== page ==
Elvis Costello. He's received a lot of press in the last couple of years, but if you are coming upon him cold, you're likely to get a strange first impression. The guy looks like Bruce Springsteen during a bad period, and he sings like Bob Dylan would have had he not been born Jewish. His music is an odd synthesis of '50s rock and roll and '70s punk. But Costello is not punk. His music, instead, falls into the admittedly ill-defined area of "New Wave," which seems to lie somewhere between punk and everything else.
Despite the punky cover, Costello's third album, Armed Forces, is a nice package which belies the sophistication of Costello's material. His lyrics are somewhat obscure, both verbally and intellectually, but once you get used to his delivery, you can pick out some of Costello's weird wit, especially on songs like "Senior Service," and "Chemistry Class." Costello is an off-the-wall satirist, but the fact that he utilizes some intelligence in writing his songs puts him ahead of most of the New Wavers.
The longest song is only 3:33, which gives the album almost unlimited single potential, but I don't think that that was Costello's reason for the length of the tunes. The short format seems to be what he works best in, and you get 12 good cuts as opposed to the usual eight or nine. There is also a 45-sized live disc included, which has "Accidents Will Happen," "Alison" and "Watching the Detectives" from his earlier records.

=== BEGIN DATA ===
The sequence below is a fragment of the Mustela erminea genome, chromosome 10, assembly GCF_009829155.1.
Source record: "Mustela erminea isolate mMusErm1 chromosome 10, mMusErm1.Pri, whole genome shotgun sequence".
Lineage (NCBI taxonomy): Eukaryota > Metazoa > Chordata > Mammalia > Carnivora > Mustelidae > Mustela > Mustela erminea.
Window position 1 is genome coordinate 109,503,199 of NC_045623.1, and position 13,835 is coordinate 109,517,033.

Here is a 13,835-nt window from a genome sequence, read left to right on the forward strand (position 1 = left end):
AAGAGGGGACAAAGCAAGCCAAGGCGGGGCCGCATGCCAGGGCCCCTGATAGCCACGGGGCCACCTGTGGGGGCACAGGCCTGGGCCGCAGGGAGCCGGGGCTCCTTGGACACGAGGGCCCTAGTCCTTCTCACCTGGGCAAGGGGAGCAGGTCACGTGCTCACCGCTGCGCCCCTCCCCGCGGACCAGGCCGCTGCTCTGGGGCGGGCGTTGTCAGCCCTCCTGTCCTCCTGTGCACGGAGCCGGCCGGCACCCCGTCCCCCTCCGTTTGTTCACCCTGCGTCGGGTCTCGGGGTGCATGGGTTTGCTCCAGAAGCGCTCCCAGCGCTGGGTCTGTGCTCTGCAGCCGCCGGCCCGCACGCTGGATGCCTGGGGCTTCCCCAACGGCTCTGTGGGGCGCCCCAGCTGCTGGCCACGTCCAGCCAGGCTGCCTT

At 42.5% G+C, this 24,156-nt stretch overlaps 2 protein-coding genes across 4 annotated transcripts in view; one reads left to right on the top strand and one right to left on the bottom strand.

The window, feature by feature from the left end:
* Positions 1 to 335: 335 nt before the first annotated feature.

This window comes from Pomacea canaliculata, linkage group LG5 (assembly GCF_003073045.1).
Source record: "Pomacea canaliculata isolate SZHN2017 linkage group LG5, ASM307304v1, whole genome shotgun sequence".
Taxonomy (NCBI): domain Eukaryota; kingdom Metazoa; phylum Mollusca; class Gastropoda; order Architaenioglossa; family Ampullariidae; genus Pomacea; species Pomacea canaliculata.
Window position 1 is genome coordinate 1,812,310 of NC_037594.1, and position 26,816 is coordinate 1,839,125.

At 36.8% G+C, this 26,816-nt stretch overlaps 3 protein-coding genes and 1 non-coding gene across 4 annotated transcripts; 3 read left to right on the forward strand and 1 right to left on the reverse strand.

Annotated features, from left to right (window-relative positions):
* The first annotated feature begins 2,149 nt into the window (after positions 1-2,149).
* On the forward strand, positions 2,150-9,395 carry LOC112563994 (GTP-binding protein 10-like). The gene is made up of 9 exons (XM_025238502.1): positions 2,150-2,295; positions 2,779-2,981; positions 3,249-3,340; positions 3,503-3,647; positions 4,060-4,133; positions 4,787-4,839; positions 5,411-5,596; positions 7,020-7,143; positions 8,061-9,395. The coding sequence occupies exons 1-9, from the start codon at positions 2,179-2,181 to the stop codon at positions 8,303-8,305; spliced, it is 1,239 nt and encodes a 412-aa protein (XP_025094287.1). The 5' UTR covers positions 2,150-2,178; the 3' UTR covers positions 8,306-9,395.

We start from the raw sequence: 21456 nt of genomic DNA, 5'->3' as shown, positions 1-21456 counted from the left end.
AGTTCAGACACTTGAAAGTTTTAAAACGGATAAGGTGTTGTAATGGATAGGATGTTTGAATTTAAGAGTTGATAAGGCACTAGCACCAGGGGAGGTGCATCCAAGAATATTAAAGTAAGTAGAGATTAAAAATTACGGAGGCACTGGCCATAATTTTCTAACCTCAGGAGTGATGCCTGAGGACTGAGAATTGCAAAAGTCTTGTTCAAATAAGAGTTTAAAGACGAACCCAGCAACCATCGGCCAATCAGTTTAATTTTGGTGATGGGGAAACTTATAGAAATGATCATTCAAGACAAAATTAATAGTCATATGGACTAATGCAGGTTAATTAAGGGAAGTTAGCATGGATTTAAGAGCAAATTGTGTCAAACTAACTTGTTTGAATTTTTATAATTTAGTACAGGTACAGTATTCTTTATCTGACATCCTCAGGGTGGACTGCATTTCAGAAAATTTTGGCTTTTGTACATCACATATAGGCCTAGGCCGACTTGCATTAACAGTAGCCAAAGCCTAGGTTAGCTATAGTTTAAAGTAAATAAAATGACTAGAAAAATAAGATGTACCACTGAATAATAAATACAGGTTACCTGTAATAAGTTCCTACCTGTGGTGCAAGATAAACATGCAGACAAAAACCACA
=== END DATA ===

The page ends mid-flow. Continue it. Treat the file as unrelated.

The quality of the recording is not first rate, but it captures the drive and force that is New Wave's main claim to fame. "(What's So Funny 'Bout) Peace, Love and Understanding" is sort of a New Wave "Blowin' in the Wind;" it exemplifies that kind of energy.
Elvis Costello is one of those people that has to be seen live to really be appreciated. He manages, however, to convey much of his vitality and sardonic humor on Armed Forces. The record has the best of both New Wave and mainstream music .